On appeal from the Superior Court of New Jersey, Law Division, Passaic County, I-01- 08-0809.
Before Judges Skillman, Cuff and Winkelstein.
The opinion of the court was delivered by: Winkelstein, J.A.D.
NOT FOR PUBLICATION WITHOUT THE APPROVAL OF THE APPELLATE DIVISION
Submitted December 17, 2002
Defendant Gregory Myers was charged with third-degree possession of a controlled dangerous substance (heroin), pursuant to N.J.S.A. 2C:35-10a(1) (count nine); third-degree possession of a controlled dangerous substance with intent to distribute, pursuant to N.J.S.A. 2C:35-5a(1) and b(2) (count ten); third-degree possession of a controlled dangerous substance with intent to distribute within 1000 feet of a school property, pursuant to N.J.S.A. 2C:35-7 and N.J.S.A. 2C:35-5a (count eleven); and second-degree possession of a controlled dangerous substance with intent to distribute within 500 feet of a public park, pursuant to N.J.S.A. 2C:35-7.1 and N.J.S.A. 2C:35-5a (count twelve).
Defendant filed a motion to suppress the evidence seized from 162 16th Avenue in Paterson. The Law Division granted the motion. On leave to appeal, we reverse.
The facts leading to the search need to be recounted in some detail because the investigation which resulted in the seizure from 162 16th Avenue included both a search warrant for that address, as well as a search warrant for an apartment at 217 16th Avenue, about one block away. Below are the facts as presented at the suppression hearing and in the affidavits supporting the search warrants.
On March 9, 2001, Municipal Court Judge Graves issued a search warrant for 217 16th Avenue. The warrant, which was not challenged, was supported by an affidavit executed by Detective Charles M. Cobb and included the following information: The police had received an anonymous report during the week of February 18, 2001, from a concerned citizen who had observed what he or she believed to be drug transactions in the area of 217 16th Avenue. Surveillance during that week and during the week of March 4 revealed an unidentified black male engaging in what appeared to be numerous hand-to-hand drug transactions.
The male had entered and exited the premises at 217 16th Avenue to obtain the drugs being sold. Detectives obtained information from a "reliable confidential informant" regarding drug transactions in the area, and were advised that drug dealers sometimes kept narcotics in that premises.
On the day of the search, Detective Cobb saw defendant leave the garage of his residence at 162 16th Avenue and walk towards the "16th Avenue Park" where he met with one of the "aforementioned dealers." Cobb observed defendant reach into his waistband and take out a "suspected [b]rick of [h]eroin" and give it to one of the "suspected drug dealers." That dealer was lost from the detective's sight, but later emerged from the premises at 217 16th Avenue.
Upon execution of the warrant at 217 16th Avenue, law enforcement officials recovered 213 glassine envelopes stamped "METHADONE," each containing "a white powder substance, . . . [of] suspected heroin." Four "[bricks]" of heroin were "wrapped together with magazine paper." Also recovered was one semi- automatic handgun, several rounds of shotgun and handgun ammunition, and $261 in currency. The police arrested four people inside the premises; defendant was not one of them.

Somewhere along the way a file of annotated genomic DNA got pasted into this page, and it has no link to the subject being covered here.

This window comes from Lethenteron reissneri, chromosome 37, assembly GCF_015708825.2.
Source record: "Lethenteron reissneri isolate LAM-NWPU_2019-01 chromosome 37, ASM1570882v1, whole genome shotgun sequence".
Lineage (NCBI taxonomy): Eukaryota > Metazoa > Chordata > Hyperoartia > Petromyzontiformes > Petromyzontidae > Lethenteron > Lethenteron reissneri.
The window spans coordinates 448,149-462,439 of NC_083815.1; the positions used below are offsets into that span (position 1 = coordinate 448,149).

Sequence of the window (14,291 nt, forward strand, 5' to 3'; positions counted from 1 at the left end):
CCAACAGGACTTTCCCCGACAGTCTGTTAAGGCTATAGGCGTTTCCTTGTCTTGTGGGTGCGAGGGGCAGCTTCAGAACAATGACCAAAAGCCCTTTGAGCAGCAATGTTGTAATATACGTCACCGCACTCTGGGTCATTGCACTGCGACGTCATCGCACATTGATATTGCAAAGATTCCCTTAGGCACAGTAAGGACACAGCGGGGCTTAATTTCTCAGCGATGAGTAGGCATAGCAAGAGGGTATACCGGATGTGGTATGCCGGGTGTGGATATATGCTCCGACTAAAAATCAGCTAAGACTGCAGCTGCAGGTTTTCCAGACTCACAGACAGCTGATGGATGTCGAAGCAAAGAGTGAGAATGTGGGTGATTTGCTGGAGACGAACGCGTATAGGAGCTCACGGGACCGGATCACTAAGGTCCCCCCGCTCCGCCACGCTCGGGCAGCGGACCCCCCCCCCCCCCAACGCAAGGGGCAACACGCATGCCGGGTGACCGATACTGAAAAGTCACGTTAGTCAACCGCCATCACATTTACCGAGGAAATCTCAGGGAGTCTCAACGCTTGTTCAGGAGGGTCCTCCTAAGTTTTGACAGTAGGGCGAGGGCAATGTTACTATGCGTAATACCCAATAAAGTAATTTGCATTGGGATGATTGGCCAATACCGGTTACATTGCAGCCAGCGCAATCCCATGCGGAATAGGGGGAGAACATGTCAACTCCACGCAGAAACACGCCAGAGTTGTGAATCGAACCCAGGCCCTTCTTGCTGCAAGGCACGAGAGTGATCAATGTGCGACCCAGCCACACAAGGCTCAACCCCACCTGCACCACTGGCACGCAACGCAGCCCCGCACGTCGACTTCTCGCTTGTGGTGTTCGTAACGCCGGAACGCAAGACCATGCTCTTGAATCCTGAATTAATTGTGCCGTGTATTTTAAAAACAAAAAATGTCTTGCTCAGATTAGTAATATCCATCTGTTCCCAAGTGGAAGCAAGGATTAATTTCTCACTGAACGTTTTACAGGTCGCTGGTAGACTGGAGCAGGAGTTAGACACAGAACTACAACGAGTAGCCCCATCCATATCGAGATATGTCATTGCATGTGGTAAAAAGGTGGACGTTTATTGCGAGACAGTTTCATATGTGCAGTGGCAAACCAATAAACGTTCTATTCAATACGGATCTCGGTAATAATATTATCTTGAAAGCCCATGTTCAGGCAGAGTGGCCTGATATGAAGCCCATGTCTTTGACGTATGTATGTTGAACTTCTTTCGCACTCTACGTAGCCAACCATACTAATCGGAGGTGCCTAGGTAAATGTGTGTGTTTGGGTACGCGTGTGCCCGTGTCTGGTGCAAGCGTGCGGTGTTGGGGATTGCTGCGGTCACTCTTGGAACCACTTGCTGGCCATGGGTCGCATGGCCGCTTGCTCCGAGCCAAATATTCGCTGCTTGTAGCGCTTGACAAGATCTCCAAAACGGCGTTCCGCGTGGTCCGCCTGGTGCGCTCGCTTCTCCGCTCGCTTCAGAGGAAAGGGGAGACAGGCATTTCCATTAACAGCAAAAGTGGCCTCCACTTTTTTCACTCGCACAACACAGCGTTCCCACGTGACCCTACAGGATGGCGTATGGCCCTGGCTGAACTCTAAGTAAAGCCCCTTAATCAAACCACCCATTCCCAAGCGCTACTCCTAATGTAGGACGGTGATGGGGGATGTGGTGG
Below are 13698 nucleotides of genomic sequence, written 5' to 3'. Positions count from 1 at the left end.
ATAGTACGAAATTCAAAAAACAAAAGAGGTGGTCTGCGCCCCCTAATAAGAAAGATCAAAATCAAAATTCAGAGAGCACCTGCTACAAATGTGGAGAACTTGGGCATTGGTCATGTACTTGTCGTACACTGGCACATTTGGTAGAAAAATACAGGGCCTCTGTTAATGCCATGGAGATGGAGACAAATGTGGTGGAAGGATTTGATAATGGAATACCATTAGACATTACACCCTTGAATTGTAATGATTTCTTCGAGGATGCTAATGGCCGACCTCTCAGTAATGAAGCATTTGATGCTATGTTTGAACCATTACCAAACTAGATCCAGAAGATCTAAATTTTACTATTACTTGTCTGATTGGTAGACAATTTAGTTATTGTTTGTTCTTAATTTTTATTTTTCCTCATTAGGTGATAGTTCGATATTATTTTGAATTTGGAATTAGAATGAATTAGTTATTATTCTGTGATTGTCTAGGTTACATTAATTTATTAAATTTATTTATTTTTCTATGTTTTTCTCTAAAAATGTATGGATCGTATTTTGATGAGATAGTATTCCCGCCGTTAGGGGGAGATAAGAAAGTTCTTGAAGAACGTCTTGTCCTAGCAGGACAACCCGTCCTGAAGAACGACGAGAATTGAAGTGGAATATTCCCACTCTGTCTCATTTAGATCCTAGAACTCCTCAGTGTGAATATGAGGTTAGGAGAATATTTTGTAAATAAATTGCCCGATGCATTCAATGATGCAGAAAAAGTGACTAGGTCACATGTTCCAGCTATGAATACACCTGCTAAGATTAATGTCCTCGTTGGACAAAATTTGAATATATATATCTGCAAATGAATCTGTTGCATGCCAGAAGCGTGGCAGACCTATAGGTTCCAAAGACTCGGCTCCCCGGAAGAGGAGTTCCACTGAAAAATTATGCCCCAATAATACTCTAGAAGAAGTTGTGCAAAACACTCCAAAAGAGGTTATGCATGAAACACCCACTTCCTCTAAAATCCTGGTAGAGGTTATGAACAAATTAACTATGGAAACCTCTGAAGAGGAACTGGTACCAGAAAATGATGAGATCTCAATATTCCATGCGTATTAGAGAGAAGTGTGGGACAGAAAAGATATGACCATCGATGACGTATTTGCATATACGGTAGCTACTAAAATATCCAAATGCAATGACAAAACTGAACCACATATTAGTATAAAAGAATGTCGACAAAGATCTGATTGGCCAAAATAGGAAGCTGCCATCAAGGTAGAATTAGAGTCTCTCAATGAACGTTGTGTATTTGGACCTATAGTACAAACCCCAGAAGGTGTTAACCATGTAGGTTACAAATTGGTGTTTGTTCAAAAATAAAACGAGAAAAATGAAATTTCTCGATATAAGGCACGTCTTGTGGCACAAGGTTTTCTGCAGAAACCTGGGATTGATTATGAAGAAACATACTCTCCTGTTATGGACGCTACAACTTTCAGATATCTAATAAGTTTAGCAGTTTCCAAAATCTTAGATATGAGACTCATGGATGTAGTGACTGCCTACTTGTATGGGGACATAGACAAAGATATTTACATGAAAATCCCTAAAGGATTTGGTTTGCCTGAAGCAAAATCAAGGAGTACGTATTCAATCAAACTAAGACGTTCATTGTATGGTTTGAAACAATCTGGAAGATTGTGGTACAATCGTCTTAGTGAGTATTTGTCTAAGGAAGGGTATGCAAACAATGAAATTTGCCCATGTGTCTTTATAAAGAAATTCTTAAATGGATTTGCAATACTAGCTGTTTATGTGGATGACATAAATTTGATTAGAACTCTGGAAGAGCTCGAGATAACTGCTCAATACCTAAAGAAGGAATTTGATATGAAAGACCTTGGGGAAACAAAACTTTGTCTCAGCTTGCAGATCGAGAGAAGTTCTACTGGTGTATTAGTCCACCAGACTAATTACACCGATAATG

After the police executed the warrant for 217 16th Avenue, Detective Virginio Formentin was dispatched to defendant's residence at 162 16th Avenue. Formentin testified that he and other detectives "secured" the premises as Detective Cobb and another officer prepared a search warrant request for that address. 162 16th Avenue is a residential duplex with a garage. According to Formentin, the garage door was in the "up position" and he entered to "better secure the location and for [the officers'] safety" and to ensure that no one destroyed evidence. Formentin indicated that his concern for the officers' safety and destruction of contraband was based on the "handguns" *fn1 found at 217 16th Avenue and his belief that there could be more drugs at 162 16th Avenue. Formentin saw that "[t]here was an additional doorway to a room within the garage" and that the door was open "just about all the way." While he was in the garage, Formentin looked through the doorway and saw what appeared to be two bricks of heroin in the other room.
Detective Cobb and another officer supported their request for the search warrant for 162 16th Avenue with the following information: 1) the March 10, 2001, surveillance of two unidentified males, whom the officers believed to be drug dealers, making "numerous hand-to-hand drug transactions"; 2) Detective Cobb saw defendant, who was known to the police from another investigation, leave 162 16th Avenue and give what appeared to be a brick of heroin to one of the "dealers"; 3) the "dealer" was later seen leaving the premises at 217 16th Avenue; 4) after the heroin exchange, defendant was picked up in a car and the officers lost sight of him; 5) the officers found heroin, a gun, bullets and cash when searching 217 16th Avenue; 6) "[w]hile securing the apartment [at 162 16th Avenue], Detective Formentin . . . observe[d] what appeared to be (2) [b]ricks of suspected [h]eroin"; and 7) "[t]he two bricks of suspected [h]eroin inside 162 16th Avenue appeared to be identical to the ones recovered from 217 16th Avenue" and Cobbs had "conducted a field test on a small portion of the suspected [h]eroin from  16th Avenue that was positive for the presence of [a controlled dangerous substance]."
After waiting at 162 16th Avenue for approximately one to one and one-half hours, the officers obtained the search warrant and searched the premises. They found "approximately 847 glassines [of] suspected heroin" plus fifteen bricks ...